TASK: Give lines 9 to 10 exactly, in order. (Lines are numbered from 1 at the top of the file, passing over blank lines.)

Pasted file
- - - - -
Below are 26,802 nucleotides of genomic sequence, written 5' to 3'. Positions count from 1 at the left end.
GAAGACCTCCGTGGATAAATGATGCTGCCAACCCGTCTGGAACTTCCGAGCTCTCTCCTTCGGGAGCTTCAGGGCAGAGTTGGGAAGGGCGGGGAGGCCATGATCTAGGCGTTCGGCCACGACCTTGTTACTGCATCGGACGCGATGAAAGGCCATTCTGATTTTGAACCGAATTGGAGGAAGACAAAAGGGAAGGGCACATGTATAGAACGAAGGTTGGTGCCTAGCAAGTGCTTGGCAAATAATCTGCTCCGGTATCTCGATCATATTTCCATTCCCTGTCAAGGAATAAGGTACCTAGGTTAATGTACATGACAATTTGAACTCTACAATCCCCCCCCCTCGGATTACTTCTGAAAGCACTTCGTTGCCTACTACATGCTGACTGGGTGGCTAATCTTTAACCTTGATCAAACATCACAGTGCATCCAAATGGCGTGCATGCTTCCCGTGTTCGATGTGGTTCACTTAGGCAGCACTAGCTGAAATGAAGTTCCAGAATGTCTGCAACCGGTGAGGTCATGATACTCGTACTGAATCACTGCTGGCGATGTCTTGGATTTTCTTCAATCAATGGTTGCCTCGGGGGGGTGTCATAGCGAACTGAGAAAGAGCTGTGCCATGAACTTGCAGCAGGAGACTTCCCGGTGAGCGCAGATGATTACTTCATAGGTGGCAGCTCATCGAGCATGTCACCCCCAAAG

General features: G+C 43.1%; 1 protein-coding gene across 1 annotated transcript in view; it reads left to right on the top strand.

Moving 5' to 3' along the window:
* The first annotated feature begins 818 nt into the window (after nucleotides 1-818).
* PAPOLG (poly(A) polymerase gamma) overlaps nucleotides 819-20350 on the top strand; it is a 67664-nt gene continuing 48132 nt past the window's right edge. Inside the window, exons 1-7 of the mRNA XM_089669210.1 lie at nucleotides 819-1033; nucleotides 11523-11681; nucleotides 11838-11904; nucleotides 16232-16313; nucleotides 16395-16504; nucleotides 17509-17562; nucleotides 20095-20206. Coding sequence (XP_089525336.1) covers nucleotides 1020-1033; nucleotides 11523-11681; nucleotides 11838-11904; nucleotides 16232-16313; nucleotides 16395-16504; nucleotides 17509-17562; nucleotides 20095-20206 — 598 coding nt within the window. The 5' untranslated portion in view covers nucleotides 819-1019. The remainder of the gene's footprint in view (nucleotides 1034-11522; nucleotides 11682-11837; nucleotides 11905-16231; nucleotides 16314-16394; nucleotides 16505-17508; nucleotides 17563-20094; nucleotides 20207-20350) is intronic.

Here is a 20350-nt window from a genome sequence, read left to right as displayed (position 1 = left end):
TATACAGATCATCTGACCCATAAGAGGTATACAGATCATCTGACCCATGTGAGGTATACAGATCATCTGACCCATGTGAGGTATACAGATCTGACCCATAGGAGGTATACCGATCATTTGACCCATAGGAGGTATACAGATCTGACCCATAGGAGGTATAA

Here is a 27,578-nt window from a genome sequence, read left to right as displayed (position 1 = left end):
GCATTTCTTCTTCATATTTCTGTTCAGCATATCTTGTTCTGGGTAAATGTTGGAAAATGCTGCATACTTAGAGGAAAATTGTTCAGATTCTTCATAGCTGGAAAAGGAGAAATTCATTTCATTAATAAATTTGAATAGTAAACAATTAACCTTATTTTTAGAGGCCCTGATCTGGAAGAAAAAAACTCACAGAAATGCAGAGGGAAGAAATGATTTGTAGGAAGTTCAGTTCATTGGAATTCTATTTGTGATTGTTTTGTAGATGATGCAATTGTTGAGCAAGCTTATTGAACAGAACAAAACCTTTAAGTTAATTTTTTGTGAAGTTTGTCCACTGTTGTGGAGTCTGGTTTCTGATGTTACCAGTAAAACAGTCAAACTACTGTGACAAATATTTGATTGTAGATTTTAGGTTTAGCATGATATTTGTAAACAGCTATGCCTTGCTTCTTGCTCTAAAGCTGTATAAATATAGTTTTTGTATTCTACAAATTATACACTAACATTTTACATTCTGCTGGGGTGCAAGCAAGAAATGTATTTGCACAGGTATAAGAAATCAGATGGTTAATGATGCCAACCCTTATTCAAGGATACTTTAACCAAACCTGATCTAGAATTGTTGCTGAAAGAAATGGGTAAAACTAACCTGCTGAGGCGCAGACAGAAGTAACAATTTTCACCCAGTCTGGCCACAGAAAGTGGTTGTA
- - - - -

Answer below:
Here is a 27,578-nt window from a genome sequence, read left to right as displayed (position 1 = left end):
GCATTTCTTCTTCATATTTCTGTTCAGCATATCTTGTTCTGGGTAAATGTTGGAAAATGCTGCATACTTAGAGGAAAATTGTTCAGATTCTTCATAGCTGGAAAAGGAGAAATTCATTTCATTAATAAATTTGAATAGTAAACAATTAACCTTATTTTTAGAGGCCCTGATCTGGAAGAAAAAAACTCACAGAAATGCAGAGGGAAGAAATGATTTGTAGGAAGTTCAGTTCATTGGAATTCTATTTGTGATTGTTTTGTAGATGATGCAATTGTTGAGCAAGCTTATTGAACAGAACAAAACCTTTAAGTTAATTTTTTGTGAAGTTTGTCCACTGTTGTGGAGTCTGGTTTCTGATGTTACCAGTAAAACAGTCAAACTACTGTGACAAATATTTGATTGTAGATTTTAGGTTTAGCATGATATTTGTAAACAGCTATGCCTTGCTTCTTGCTCTAAAGCTGTATAAATATAGTTTTTGTATTCTACAAATTATACACTAACATTTTACATTCTGCTGGGGTGCAAGCAAGAAATGTATTTGCACAGGTATAAGAAATCAGATGGTTAATGATGCCAACCCTTATTCAAGGATACTTTAACCAAACCTGATCTAGAATTGTTGCTGAAAGAAATGGGTAAAACTAACCTGCTGAGGCGCAGACAGAAGTAACAATTTTCACCCAGTCTGGCCACAGAAAGTGGTTGTA